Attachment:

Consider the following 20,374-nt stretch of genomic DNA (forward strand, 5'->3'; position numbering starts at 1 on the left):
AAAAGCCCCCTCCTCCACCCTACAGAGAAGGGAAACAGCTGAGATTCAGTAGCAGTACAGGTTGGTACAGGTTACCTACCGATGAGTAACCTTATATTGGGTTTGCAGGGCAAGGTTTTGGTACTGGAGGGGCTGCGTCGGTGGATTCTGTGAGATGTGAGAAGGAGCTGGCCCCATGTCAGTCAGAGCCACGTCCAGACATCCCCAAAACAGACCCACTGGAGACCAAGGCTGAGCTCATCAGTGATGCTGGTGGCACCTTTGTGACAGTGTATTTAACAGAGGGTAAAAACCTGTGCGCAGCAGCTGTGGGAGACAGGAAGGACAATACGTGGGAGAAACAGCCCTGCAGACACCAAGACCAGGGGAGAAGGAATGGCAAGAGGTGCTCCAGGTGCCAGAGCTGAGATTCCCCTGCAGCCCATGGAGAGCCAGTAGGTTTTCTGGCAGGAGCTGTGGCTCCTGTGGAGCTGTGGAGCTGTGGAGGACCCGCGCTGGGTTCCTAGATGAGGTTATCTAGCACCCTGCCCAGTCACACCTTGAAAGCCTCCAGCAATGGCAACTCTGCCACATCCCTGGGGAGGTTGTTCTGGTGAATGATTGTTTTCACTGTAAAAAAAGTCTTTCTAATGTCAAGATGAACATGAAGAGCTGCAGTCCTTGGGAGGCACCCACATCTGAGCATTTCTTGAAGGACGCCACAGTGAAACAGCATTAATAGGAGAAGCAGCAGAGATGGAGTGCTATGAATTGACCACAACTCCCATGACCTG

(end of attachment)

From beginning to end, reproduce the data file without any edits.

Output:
Consider the following 20,374-nt stretch of genomic DNA (forward strand, 5'->3'; position numbering starts at 1 on the left):
AAAAGCCCCCTCCTCCACCCTACAGAGAAGGGAAACAGCTGAGATTCAGTAGCAGTACAGGTTGGTACAGGTTACCTACCGATGAGTAACCTTATATTGGGTTTGCAGGGCAAGGTTTTGGTACTGGAGGGGCTGCGTCGGTGGATTCTGTGAGATGTGAGAAGGAGCTGGCCCCATGTCAGTCAGAGCCACGTCCAGACATCCCCAAAACAGACCCACTGGAGACCAAGGCTGAGCTCATCAGTGATGCTGGTGGCACCTTTGTGACAGTGTATTTAACAGAGGGTAAAAACCTGTGCGCAGCAGCTGTGGGAGACAGGAAGGACAATACGTGGGAGAAACAGCCCTGCAGACACCAAGACCAGGGGAGAAGGAATGGCAAGAGGTGCTCCAGGTGCCAGAGCTGAGATTCCCCTGCAGCCCATGGAGAGCCAGTAGGTTTTCTGGCAGGAGCTGTGGCTCCTGTGGAGCTGTGGAGCTGTGGAGGACCCGCGCTGGGTTCCTAGATGAGGTTATCTAGCACCCTGCCCAGTCACACCTTGAAAGCCTCCAGCAATGGCAACTCTGCCACATCCCTGGGGAGGTTGTTCTGGTGAATGATTGTTTTCACTGTAAAAAAAGTCTTTCTAATGTCAAGATGAACATGAAGAGCTGCAGTCCTTGGGAGGCACCCACATCTGAGCATTTCTTGAAGGACGCCACAGTGAAACAGCATTAATAGGAGAAGCAGCAGAGATGGAGTGCTATGAATTGACCACAACTCCCATGACCTG